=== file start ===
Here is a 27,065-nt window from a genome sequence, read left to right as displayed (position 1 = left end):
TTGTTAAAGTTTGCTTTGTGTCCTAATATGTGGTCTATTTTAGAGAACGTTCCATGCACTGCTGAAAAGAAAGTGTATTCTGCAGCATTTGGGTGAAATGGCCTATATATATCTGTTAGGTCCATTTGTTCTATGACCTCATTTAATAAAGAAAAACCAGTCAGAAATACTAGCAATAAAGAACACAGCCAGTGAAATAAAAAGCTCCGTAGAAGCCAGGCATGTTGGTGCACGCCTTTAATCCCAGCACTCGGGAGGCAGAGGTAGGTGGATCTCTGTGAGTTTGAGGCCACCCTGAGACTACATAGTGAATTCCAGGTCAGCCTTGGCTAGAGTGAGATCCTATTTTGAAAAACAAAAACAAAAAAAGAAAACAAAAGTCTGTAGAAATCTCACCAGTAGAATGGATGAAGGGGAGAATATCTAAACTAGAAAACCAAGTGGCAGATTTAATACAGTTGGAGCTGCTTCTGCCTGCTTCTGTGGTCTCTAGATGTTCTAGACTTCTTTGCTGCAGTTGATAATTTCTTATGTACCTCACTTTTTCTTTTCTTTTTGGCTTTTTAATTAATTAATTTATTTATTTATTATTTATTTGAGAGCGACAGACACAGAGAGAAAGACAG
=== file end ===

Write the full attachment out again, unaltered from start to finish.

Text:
Here is a 27,065-nt window from a genome sequence, read left to right as displayed (position 1 = left end):
TTGTTAAAGTTTGCTTTGTGTCCTAATATGTGGTCTATTTTAGAGAACGTTCCATGCACTGCTGAAAAGAAAGTGTATTCTGCAGCATTTGGGTGAAATGGCCTATATATATCTGTTAGGTCCATTTGTTCTATGACCTCATTTAATAAAGAAAAACCAGTCAGAAATACTAGCAATAAAGAACACAGCCAGTGAAATAAAAAGCTCCGTAGAAGCCAGGCATGTTGGTGCACGCCTTTAATCCCAGCACTCGGGAGGCAGAGGTAGGTGGATCTCTGTGAGTTTGAGGCCACCCTGAGACTACATAGTGAATTCCAGGTCAGCCTTGGCTAGAGTGAGATCCTATTTTGAAAAACAAAAACAAAAAAAGAAAACAAAAGTCTGTAGAAATCTCACCAGTAGAATGGATGAAGGGGAGAATATCTAAACTAGAAAACCAAGTGGCAGATTTAATACAGTTGGAGCTGCTTCTGCCTGCTTCTGTGGTCTCTAGATGTTCTAGACTTCTTTGCTGCAGTTGATAATTTCTTATGTACCTCACTTTTTCTTTTCTTTTTGGCTTTTTAATTAATTAATTTATTTATTTATTATTTATTTGAGAGCGACAGACACAGAGAGAAAGACAG